First published by Sous-Sol 819 with Eventful Capital on February 20, 2018: « 10 bonnes raisons d’intégrer la francophonie au Bluesfest »
Two weeks ago, Ottawa Bluesfest organizers announced the lineup of artists and bands that will play this year’s festival, which is set to take place on LeBreton Flats from July 5-15. Active since 1994, this non-profit, charitable organization overseen by a board of volunteers has managed to become one of the most important outdoor music festivals in Canada, and it ranks as one of the most well-attended musical events in North America. While we appreciate the success it has and the exposure it gives to the City of Ottawa, we have noticed over the years that the festival provides very little space to French as a whole. With this in mind, we want to offer a number of good reasons why the inclusion of French should be considered with respect to the organization itself, the choice of artists and the festival’s mandate.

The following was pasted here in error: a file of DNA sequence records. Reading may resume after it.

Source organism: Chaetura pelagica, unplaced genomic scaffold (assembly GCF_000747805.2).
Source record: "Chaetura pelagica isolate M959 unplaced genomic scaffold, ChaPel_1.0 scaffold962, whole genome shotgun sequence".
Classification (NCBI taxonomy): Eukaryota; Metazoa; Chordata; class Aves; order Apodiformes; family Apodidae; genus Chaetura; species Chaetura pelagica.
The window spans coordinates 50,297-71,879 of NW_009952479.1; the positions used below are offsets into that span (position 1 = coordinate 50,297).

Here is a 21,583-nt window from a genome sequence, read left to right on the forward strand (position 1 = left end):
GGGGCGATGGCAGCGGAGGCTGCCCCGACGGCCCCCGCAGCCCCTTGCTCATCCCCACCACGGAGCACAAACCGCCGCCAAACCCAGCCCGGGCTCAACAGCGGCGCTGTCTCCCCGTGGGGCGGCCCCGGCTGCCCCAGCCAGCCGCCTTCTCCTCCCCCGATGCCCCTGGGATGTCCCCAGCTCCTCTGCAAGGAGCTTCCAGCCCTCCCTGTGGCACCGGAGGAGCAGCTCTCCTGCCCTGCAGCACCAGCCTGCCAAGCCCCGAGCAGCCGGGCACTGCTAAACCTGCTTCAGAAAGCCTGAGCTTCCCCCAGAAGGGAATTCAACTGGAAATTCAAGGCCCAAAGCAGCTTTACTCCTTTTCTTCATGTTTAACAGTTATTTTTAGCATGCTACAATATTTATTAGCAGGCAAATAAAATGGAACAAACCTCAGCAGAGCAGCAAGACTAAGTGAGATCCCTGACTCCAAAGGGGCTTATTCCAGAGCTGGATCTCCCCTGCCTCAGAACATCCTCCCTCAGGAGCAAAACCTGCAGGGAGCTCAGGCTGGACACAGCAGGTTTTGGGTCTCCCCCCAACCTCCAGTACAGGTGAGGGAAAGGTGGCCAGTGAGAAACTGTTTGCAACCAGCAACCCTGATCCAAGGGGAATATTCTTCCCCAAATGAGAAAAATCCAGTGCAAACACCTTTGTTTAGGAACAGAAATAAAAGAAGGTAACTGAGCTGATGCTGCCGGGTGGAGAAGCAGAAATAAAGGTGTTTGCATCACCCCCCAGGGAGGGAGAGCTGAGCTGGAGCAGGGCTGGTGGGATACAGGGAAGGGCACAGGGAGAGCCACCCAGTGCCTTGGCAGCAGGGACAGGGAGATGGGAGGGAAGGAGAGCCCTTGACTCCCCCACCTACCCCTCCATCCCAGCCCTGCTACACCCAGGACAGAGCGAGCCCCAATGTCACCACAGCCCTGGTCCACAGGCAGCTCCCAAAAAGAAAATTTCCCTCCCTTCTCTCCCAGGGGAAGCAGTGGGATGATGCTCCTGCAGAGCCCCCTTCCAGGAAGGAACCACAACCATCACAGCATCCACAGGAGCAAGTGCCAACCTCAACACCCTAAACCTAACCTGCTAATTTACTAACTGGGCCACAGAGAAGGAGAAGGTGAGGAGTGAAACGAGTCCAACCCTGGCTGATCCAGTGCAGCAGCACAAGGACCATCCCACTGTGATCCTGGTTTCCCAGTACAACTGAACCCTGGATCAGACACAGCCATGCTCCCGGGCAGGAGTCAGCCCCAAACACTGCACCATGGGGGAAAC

1. Offer greater showcase opportunities to French-speaking artists
There are thousands of French-speaking artists at the local, national and international level. Our suggestions? Here are just a few. On the local scene: Le R, Yao, Maggie’s March, Mehdi Cayenne, Céleste Lévis, La Bronze, Eliesapie, D-Track & Sam Faye, and Moonfruits.
On the national scene: Klô Pelgag, Ariane Moffatt, LOUD, KNLO, Safia Nolin, Lisa Leblanc, Koriass, Samian, Les Hay Babies, les Soeurs Boulay, and Radio Radio.
On the international scene: Maître Gims, Mathieu Chedid, Grand Corps Malade, Tiken Jah Fakoly, Petit Biscuit, Julien Doré, Indochine, Brigitte, and MC Solaar.
2. Increase website traffic
It is currently impossible to have access to information in French on the festival’s website. While we realize that there are translation costs associated to providing information in both official languages, funding opportunities for non-profit, artistic organizations do exist to help alleviate these costs. For a festival held in the national capital of an officially bilingual country, wouldn’t it be normal to offer services in both languages?
3. Receive increased support from French media to promote the festival
Major local and national media outlets that operate in French are currently unable to obtain interviews in French from the festival. In today’s information age, wouldn’t it be great to make the most of such an opportunity to represent and reach new audiences while expanding the scope of the message?
4. Attract more festival-goers